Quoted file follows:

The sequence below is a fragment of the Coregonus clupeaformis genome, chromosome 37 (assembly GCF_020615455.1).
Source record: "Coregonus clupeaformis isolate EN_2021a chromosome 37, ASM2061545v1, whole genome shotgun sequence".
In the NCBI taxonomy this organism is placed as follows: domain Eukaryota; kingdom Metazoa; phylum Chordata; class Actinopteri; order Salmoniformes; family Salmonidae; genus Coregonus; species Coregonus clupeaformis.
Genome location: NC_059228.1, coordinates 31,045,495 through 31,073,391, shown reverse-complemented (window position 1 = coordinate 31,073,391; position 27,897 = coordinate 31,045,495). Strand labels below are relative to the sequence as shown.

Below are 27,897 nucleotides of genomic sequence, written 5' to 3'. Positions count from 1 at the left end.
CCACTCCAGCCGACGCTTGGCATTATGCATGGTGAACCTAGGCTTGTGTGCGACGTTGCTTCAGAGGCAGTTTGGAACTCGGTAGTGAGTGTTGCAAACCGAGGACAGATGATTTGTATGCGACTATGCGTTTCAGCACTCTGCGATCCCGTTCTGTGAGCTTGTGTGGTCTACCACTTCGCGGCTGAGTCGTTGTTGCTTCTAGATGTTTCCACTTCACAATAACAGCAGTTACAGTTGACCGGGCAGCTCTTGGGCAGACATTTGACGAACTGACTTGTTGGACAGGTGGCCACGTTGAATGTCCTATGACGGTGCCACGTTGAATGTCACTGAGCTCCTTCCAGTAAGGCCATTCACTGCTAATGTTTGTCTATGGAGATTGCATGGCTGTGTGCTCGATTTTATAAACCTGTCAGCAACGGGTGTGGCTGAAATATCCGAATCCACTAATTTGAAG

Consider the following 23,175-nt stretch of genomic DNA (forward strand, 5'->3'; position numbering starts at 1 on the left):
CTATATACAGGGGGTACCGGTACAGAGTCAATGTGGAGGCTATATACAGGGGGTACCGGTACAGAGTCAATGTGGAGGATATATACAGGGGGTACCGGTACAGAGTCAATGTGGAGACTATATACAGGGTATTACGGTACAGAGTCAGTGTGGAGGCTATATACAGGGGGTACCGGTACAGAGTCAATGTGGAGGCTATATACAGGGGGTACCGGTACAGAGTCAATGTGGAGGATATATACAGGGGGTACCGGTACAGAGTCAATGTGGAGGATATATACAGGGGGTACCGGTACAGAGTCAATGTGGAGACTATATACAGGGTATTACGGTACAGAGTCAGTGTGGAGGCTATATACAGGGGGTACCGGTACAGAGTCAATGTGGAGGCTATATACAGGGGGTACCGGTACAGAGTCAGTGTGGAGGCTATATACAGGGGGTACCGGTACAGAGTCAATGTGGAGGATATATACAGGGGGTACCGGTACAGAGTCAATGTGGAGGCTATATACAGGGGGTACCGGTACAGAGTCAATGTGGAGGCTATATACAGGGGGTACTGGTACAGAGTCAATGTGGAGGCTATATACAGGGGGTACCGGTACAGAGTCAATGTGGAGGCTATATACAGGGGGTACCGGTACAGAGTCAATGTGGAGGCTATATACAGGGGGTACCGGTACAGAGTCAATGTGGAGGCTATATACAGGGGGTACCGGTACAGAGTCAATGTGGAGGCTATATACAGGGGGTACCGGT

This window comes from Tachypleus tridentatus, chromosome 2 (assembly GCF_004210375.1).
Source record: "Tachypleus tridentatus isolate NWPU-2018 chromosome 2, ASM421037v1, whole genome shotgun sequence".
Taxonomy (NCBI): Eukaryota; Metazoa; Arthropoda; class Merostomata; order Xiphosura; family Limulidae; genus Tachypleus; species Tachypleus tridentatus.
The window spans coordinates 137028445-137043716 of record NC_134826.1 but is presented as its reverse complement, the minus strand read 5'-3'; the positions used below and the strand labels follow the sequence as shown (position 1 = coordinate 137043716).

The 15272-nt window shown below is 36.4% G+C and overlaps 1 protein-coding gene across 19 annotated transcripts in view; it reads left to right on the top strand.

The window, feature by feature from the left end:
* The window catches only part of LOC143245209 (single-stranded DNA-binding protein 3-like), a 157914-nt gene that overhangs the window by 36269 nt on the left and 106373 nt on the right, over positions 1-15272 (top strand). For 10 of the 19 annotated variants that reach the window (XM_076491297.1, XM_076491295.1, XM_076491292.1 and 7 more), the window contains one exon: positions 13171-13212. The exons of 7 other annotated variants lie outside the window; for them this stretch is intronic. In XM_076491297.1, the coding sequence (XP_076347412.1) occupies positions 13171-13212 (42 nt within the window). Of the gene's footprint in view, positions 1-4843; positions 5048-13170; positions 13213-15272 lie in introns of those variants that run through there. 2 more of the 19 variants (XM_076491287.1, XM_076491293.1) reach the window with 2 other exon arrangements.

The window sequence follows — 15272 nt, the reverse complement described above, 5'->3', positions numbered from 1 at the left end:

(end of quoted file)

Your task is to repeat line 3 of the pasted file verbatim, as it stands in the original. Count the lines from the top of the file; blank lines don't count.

In the NCBI taxonomy this organism is placed as follows: domain Eukaryota; kingdom Metazoa; phylum Chordata; class Actinopteri; order Salmoniformes; family Salmonidae; genus Coregonus; species Coregonus clupeaformis.